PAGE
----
John Fitzpatrick

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John Fitzpatrick

Biträdande lektor

Kontakt

Avdelning:
Zoologiska institutionen: Etologi
Telefon:
08-16 26 21
E-post:
john.fitzpatrick@zoologi.su.se
ORCID iD:
orcid.org/0000-0002-2834-4409
Fax:
08-15 95 22
Besöksadress:
Svante Arrheniusväg 18 B
Rum:
D 5012b
Postadress:
Stockholms universitet
Zoologiska institutionen: Etologi
106 91 Stockholm

Forskningsintressen

I am an evolutionary biologist who specializes in studying sexual selection and the evolution of reproductive behaviours and traits. Research in my lab takes an interdisciplinary approach and investigates male-male competition before and after mating, the evolution of sexual weapons, female mate choice, trade-offs and co-evolutionary dynamics.

My research is both field and lab based and combines tightly controlled experiments with phylogenetic comparative analyses. But generally I prefer to mix these approaches depending on the research question being asked.

RESEAERCH IN MY GROUP CURRENTLY FOCUSES ON:

SEXUAL SELECTION AND THE EVOLUTION OF FEMALE PROMISCUITY AND MALE SEXUAL BEHAVIOURS AND TRAITS

Females mate with multiple males in most animal species, which has important evolutionary consequences. We are using phylogenetic comparative analyses to explore how variation in female promiscuity influences the evolution of male sexual behaviours and traits. This work focuses on sharks, rays, Tanganyikan cichlids, and fishes generally, social insects, marine mammals, and mammals generally. We are currently exploring how co-evolutionary dynamics between males and females influence the evolution of testes, sperm, genitals and female remating rates.

TRADE-OFFS IN PRE- AND POST-COPULATORY SEXUAL BEHAVIOURS AND TRAITS

When it comes to sex you can’t have it all. Animals must balance their investment in behaviours and traits important before and after mating. My lab tries to understand how animals balance the competing demands of sex by exploring macro-evolutionary patterns across a wide range of taxonomic groups and experimentally using guppies and crickets.


SPERM COMPETITION AND ALTERNATIVE REPRODUCTIVE TACTICS

Not all males use the same behaviours to reproduce. In some species, larger males court and guard females to secure fertilizations, while other smaller sneaker males perform sneaky fertilizations. Research in my lab examines the reproductive consequences of these different mating behaviours, focusing on African cichlids, freshwater gobies and intertidal marine fish.


INTERESTED IN OUR RESEARCH?

We have projects available studying trade-offs in sexually selected behaviorus and traits in halfbeak fish, as well as a broad range of comparative studies focusing on sexual selection. If you are interested in joining my lab at the Masters, PhD or Post-doc level please send me an email explaining your research interests.


EDITORIAL POSITIONS

2014-Present: Editor for Behavioral Ecology
2011-2015: Board of Reviewing Editors for Journal of Evolutionary Biology


PUBLICATIONS

You can find a full list of my publications here:
Fitzpatrick GoogleScholar

Publikationer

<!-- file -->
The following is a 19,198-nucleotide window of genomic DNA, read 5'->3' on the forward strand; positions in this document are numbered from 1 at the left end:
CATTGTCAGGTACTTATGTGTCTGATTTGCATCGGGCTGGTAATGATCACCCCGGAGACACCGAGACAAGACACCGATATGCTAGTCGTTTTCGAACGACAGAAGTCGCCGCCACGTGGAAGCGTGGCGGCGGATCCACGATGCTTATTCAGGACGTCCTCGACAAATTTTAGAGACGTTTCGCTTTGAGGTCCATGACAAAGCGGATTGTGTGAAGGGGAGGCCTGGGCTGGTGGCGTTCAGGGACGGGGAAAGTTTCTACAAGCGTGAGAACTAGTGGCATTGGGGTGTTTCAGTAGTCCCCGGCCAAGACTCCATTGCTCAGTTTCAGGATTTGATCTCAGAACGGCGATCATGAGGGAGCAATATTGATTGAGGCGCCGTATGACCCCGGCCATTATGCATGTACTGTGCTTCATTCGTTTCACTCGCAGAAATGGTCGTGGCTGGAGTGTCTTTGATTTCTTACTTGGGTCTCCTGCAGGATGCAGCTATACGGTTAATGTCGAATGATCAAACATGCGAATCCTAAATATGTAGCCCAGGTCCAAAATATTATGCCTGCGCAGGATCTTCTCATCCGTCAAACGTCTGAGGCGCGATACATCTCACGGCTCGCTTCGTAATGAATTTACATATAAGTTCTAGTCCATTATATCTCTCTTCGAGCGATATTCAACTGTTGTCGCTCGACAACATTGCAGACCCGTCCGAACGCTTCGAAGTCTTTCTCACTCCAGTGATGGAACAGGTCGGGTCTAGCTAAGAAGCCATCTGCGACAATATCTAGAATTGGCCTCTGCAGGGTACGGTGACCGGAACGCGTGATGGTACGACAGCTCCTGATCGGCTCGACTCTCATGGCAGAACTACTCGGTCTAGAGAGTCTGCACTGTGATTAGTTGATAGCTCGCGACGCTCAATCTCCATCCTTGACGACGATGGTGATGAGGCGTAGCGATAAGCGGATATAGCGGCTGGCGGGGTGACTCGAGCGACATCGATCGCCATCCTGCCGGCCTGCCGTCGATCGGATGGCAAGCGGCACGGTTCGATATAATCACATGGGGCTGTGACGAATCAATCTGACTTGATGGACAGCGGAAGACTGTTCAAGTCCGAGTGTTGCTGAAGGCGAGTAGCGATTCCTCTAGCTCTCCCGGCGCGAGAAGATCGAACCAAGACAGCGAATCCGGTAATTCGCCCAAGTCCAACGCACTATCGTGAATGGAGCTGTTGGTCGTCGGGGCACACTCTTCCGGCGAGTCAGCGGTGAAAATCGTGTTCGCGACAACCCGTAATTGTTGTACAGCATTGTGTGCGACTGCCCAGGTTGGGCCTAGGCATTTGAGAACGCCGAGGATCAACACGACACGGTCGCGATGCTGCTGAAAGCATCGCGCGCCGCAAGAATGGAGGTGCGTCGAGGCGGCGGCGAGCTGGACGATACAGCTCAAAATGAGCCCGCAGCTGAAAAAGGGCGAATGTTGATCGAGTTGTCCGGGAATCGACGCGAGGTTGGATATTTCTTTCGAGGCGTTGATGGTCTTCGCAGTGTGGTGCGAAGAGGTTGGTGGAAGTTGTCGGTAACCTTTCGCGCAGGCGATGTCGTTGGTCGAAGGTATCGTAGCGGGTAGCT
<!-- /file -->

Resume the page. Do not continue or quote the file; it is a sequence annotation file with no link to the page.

Refereegranskat

Leigh W. Simmons, John L. Fitzpatrick. 2016. Sperm competition and the coevolution of pre- and postcopulatory traits - Weapons evolve faster than testes among onthophagine dung beetles. Evolution 70: 998-1008.

Stefan Lüpold, Joseph L Tomkins, Leigh W Simmons, John L Fitzpatrick. 2014. Female monopolization mediates the relationship between pre- and postcopulatory sexual traits. Nature Communications 5.

Luisa J Fitzpatrick, Clelia Gasparini, John L Fitzpatrick, Jonathan P Evans. 2014. Male-female relatedness and patterns of male reproductive investment in guppies. Biology Letters 10.

J L Fitzpatrick, J P Evans. 2014. Postcopulatory inbreeding avoidance in guppies. Journal of Evolutionary Biology 27.

Jennifer L Kelley, John L Fitzpatrick, Sami Merilaita. 2013. Spots and stripes - ecology and colour pattern evolution in butterflyfishes. Proceedings of the Royal Society of London, Series B, Biological Sciences 280.

J. L. Fitzpatrick, M. Almbro, A. Gonzalez-Voyer, S. Hamada, C. Pennington, J. Scanlan, Niclas Kolm. 2012. Sexual selection uncouples the evolution of brain and body size in pinnipeds. Journal of Evolutionary Biology 25: 1321-1330.

J. L. Fitzpatrick, M. Almbro, A. Gonzalez-Voyer, Niclas Kolm, L. W. Simmons. 2012. Male Contest Competition And The Coevolution Of Weaponry And Testes In Pinnipeds. Evolution 66: 3595-3604.

John L Fitzpatrick, Boris Baer. 2011. Polyandry reduces sperm length variation in social insects. Evolution 65.

John L. Fitzpatrick, Robert Montgomerie, Julie K. Desjardins, Kelly A. Stiver, Niclas Kolm, Sigal Balshine. 2009. Female promiscuity promotes the evolution of faster sperm in cichlid fishes. Proceedings of the National Academy of Sciences of the United States of America 106: 1128-1132.

Alejandro Gonzalez-Voyer, John L. Fitzpatrick, Niclas Kolm. 2008. Sexual selection determines parental care patterns in cichlid fishes. Evolution 62: 2015-2026.

J L Fitzpatrick, J K Desjardins, N Milligan, K A Stiver, R Montgomerie, S Balshine. 2008. Female-mediated causes and consequences of status change in a social fish. Proceedings of the Royal Society of London, Series B, Biological Sciences 275.